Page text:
A critical ingredient for long-term growth and industry success
by Lexie BishopMs. Bishop is a Director at UBS Wealth Management Americas and serves as the Branch Manager for the Boston South Shore office. Visit here.
Currently the Wealth Management industry is heavily male dominated. The Bureau of Labor Statistics reports that women represent just 31% of U.S. Financial Advisors. People of color are also underrepresented; making up just over 7% of the Financial Advisor community according to Data USA.
Over the next decade 40% of Financial Advisors plan to retire which means our industry has a significant opportunity to work with and empower the next-generation of Financial Advisors. Not only is ethnicity and gender diversity a competitive advantage, it’s crucial to the sustainability of our industry.
Today’s Financial Advisors must build relationships based on listening to and understanding client needs. The path to connecting and building trust with clients is easier when there are shared experiences and similar worldviews. Having diversity on a team allows for broader experiences and worldviews to match those of our evolving client base.
Bridging The Gender Gap
Studies show* that bridging the gender gap in the financial services industry drives increased sales revenue, customer growth and higher profits. Greater diversity in the workplace broadens opportunities to utilize different skill sets and perspectives to better serve the needs of clients. Advisors and teams should be asking themselves “who will our clients be in 5, 10, 15 years? How will their needs and service expectations differ from today?” and “is our team equipped to meet these evolving needs and changing demographics?”
Women now control 32% of the world’s wealth and that share is likely to grow significantly in the years ahead. According to UBS’s recent Own Your Worth report, eight out of 10 women will end up solely responsible for their finances due to longer life expectancy and divorce. Women also have different investing preferences and behaviours than men. When developing an investment framework, it’s vital to understand how women view financial success. For most women, financial success is a means to live and improve their life. Women today want to work with a Financial Advisor that understands their hopes, dreams and can understand their life journey. We find that when teams have one or more members who represent the gender, ethnicity, generation or sexual orientation of the client, the team is better equipped to understand and anticipate the needs and service expectations of the client.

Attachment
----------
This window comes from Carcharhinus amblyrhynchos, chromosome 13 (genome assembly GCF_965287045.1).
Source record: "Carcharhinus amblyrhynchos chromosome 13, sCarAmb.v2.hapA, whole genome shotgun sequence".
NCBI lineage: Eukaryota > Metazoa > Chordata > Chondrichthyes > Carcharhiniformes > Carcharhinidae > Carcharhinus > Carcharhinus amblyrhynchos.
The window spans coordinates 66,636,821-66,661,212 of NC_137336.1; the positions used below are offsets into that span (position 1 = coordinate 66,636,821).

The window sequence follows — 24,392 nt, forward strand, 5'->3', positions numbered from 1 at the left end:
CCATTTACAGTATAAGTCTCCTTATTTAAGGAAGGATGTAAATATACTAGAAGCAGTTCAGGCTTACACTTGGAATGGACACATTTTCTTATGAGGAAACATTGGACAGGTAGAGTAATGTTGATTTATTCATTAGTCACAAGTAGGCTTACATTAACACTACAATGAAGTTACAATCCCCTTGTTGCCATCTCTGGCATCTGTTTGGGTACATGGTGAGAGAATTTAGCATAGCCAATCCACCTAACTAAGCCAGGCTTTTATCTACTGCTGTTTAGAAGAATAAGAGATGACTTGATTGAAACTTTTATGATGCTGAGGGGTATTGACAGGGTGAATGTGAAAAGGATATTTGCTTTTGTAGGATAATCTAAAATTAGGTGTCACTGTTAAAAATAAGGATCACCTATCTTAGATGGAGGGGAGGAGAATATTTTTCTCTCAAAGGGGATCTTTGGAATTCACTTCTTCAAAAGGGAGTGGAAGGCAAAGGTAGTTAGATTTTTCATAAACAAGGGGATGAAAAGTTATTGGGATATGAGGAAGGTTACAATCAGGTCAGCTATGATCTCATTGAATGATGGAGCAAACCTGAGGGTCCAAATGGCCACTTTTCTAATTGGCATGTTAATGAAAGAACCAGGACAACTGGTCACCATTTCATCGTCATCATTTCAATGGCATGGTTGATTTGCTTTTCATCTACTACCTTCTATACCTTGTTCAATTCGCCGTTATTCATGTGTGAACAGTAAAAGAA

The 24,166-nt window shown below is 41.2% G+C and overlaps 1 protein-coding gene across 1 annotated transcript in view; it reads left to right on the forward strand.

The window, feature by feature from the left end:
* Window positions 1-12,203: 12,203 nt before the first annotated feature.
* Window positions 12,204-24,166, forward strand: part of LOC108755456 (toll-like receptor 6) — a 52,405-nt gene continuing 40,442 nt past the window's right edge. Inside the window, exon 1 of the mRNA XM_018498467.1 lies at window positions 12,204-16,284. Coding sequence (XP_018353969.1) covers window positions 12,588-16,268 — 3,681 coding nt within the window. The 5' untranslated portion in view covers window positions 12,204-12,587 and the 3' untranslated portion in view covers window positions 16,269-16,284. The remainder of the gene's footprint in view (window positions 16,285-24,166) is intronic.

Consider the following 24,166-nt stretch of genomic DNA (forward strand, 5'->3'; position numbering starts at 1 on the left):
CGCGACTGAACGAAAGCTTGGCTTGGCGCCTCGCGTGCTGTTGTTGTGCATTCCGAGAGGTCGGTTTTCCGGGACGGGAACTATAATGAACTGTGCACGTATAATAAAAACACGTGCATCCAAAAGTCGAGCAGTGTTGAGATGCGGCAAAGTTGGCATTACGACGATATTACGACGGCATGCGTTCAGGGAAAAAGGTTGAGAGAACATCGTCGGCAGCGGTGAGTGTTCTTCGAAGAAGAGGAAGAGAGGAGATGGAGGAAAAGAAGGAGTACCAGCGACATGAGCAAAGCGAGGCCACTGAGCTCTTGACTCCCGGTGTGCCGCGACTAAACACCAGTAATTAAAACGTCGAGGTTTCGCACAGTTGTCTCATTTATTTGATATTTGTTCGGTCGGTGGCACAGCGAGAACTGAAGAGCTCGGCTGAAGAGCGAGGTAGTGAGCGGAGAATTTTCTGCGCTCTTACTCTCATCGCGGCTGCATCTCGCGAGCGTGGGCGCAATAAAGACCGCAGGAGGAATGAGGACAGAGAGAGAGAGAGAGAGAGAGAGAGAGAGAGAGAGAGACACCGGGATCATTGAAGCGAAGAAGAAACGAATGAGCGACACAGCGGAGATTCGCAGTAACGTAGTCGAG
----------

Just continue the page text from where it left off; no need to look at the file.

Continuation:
Filtering Unconscious Bias
While there is no quick solution to creating a more diverse industry, there are proven strategies that can be used. For example, it’s important for a firm’s senior leaders to be vocal and visible advocates for creating a more diverse and inclusive workplace. This includes decision making around hiring, talent development and promoting. Many firms across the industry have expanded their network of recruiters and require them to deliver multiple diverse, qualified candidates for all open roles they are helping to fill. When adding a new member to a team it’s also important to be aware of potential unconscious biases.
My path to becoming a Branch Manager was somewhat unconventional. I was very fortunate to work with a Regional Director and a Regional Sales Manager who encouraged me to share ideas during team meetings and take on responsibilities that weren’t necessarily part of my role as a Business Strategist. A pivotal moment for me was when they encouraged me to facilitate a coaching session with one of our largest teams in the region at the time. They made sure I was prepared and supported for the engagement but gave me complete ownership of the meeting. I likely would not have had the confidence to pursue the role of Branch Manager if it wasn’t for the mentoring and sponsorship involvement of these two senior leaders.
A Sense Of Belonging
Ensuring that diverse talent feels recognized, supported and appreciated is important. At UBS we have seven employee networks in the U.S. that help colleagues connect with one another, expand their professional networks, and foster a sense of belonging that inspires loyalty and strengthens a culture of inclusion. For our Financial Advisors and teams it’s important that everyone on the team has an opportunity to be heard and to share their perspective during team meetings.
The pace of change in our industry is only getting faster and if you want to build teams or organizations capable of innovating, you need diversity. Diverse teams bring different experiences and perspectives to handling the ever evolving needs of clients. Much has been said about the wealth transfer and how the rising generation (20 to 40 years old) will have more influence and buying power than the Baby Boomer generation. As younger generations make up greater portions of the financial services client base, having diverse representation on teams only makes these practices more attractive to them.
* Center for Financial Planning, CFP Board, “Why Diversity Matters, How Workforce Diversity and Inclusion Accelerate Business Success in Financial Services, Literature Review: November 2019.